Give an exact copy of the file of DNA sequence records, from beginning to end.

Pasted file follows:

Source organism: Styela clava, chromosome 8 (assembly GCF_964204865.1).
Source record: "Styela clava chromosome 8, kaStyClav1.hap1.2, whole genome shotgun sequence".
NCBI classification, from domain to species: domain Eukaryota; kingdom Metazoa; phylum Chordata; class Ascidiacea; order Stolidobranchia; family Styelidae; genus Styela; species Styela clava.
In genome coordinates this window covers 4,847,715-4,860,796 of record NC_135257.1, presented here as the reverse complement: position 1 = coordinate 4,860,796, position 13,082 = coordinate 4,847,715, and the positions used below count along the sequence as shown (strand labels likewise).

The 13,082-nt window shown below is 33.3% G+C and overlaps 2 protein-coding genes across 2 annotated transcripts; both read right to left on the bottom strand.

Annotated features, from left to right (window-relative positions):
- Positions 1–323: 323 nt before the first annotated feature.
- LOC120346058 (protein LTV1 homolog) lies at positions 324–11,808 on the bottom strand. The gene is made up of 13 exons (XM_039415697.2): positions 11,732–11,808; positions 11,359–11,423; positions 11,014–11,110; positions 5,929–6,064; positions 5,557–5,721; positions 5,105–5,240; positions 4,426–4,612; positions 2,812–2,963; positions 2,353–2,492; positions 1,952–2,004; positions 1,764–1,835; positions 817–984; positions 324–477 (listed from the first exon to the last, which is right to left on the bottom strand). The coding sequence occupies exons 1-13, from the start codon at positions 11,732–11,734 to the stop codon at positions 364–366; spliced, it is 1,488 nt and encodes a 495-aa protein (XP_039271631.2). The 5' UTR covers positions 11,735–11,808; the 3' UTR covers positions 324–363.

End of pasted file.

Source organism: Styela clava, chromosome 8 (assembly GCF_964204865.1).
Source record: "Styela clava chromosome 8, kaStyClav1.hap1.2, whole genome shotgun sequence".
NCBI classification, from domain to species: domain Eukaryota; kingdom Metazoa; phylum Chordata; class Ascidiacea; order Stolidobranchia; family Styelidae; genus Styela; species Styela clava.
In genome coordinates this window covers 4,847,715-4,860,796 of record NC_135257.1, presented here as the reverse complement: position 1 = coordinate 4,860,796, position 13,082 = coordinate 4,847,715, and the positions used below count along the sequence as shown (strand labels likewise).

The 13,082-nt window shown below is 33.3% G+C and overlaps 2 protein-coding genes across 2 annotated transcripts; both read right to left on the bottom strand.

Annotated features, from left to right (window-relative positions):
- Positions 1–323: 323 nt before the first annotated feature.
- LOC120346058 (protein LTV1 homolog) lies at positions 324–11,808 on the bottom strand. The gene is made up of 13 exons (XM_039415697.2): positions 11,732–11,808; positions 11,359–11,423; positions 11,014–11,110; positions 5,929–6,064; positions 5,557–5,721; positions 5,105–5,240; positions 4,426–4,612; positions 2,812–2,963; positions 2,353–2,492; positions 1,952–2,004; positions 1,764–1,835; positions 817–984; positions 324–477 (listed from the first exon to the last, which is right to left on the bottom strand). The coding sequence occupies exons 1-13, from the start codon at positions 11,732–11,734 to the stop codon at positions 364–366; spliced, it is 1,488 nt and encodes a 495-aa protein (XP_039271631.2). The 5' UTR covers positions 11,735–11,808; the 3' UTR covers positions 324–363.